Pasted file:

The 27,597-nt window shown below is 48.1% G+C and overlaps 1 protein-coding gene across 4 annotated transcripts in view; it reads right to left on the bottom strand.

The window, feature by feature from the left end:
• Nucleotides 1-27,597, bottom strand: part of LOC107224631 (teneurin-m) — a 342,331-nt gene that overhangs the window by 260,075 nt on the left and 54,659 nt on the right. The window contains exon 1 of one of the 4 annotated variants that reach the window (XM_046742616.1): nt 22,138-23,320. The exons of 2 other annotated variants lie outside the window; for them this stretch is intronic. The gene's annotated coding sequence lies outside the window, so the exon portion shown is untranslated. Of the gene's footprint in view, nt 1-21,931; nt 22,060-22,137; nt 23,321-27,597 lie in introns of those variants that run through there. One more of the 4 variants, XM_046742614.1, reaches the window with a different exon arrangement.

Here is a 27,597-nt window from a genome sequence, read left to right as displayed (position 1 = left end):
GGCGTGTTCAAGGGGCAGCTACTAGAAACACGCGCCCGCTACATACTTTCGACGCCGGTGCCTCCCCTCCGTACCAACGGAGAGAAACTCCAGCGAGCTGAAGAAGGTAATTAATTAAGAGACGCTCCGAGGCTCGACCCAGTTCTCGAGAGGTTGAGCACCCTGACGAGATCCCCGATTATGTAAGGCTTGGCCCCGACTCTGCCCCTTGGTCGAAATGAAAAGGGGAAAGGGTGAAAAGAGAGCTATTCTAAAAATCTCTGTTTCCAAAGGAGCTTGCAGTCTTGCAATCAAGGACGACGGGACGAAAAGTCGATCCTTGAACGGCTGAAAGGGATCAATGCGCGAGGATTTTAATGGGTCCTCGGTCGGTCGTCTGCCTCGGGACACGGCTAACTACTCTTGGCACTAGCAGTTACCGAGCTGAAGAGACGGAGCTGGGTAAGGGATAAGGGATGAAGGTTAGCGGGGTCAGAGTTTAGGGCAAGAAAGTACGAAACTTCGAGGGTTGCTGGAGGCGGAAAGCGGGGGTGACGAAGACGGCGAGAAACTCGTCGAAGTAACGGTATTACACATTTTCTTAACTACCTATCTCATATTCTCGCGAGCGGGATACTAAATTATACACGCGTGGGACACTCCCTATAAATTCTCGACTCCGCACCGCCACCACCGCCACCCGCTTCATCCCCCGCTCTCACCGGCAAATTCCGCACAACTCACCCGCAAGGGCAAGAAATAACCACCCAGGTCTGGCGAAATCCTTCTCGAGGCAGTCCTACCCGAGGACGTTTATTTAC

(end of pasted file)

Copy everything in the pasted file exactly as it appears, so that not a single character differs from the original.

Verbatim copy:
The 27,597-nt window shown below is 48.1% G+C and overlaps 1 protein-coding gene across 4 annotated transcripts in view; it reads right to left on the bottom strand.

The window, feature by feature from the left end:
• Nucleotides 1-27,597, bottom strand: part of LOC107224631 (teneurin-m) — a 342,331-nt gene that overhangs the window by 260,075 nt on the left and 54,659 nt on the right. The window contains exon 1 of one of the 4 annotated variants that reach the window (XM_046742616.1): nt 22,138-23,320. The exons of 2 other annotated variants lie outside the window; for them this stretch is intronic. The gene's annotated coding sequence lies outside the window, so the exon portion shown is untranslated. Of the gene's footprint in view, nt 1-21,931; nt 22,060-22,137; nt 23,321-27,597 lie in introns of those variants that run through there. One more of the 4 variants, XM_046742614.1, reaches the window with a different exon arrangement.

Here is a 27,597-nt window from a genome sequence, read left to right as displayed (position 1 = left end):
GGCGTGTTCAAGGGGCAGCTACTAGAAACACGCGCCCGCTACATACTTTCGACGCCGGTGCCTCCCCTCCGTACCAACGGAGAGAAACTCCAGCGAGCTGAAGAAGGTAATTAATTAAGAGACGCTCCGAGGCTCGACCCAGTTCTCGAGAGGTTGAGCACCCTGACGAGATCCCCGATTATGTAAGGCTTGGCCCCGACTCTGCCCCTTGGTCGAAATGAAAAGGGGAAAGGGTGAAAAGAGAGCTATTCTAAAAATCTCTGTTTCCAAAGGAGCTTGCAGTCTTGCAATCAAGGACGACGGGACGAAAAGTCGATCCTTGAACGGCTGAAAGGGATCAATGCGCGAGGATTTTAATGGGTCCTCGGTCGGTCGTCTGCCTCGGGACACGGCTAACTACTCTTGGCACTAGCAGTTACCGAGCTGAAGAGACGGAGCTGGGTAAGGGATAAGGGATGAAGGTTAGCGGGGTCAGAGTTTAGGGCAAGAAAGTACGAAACTTCGAGGGTTGCTGGAGGCGGAAAGCGGGGGTGACGAAGACGGCGAGAAACTCGTCGAAGTAACGGTATTACACATTTTCTTAACTACCTATCTCATATTCTCGCGAGCGGGATACTAAATTATACACGCGTGGGACACTCCCTATAAATTCTCGACTCCGCACCGCCACCACCGCCACCCGCTTCATCCCCCGCTCTCACCGGCAAATTCCGCACAACTCACCCGCAAGGGCAAGAAATAACCACCCAGGTCTGGCGAAATCCTTCTCGAGGCAGTCCTACCCGAGGACGTTTATTTAC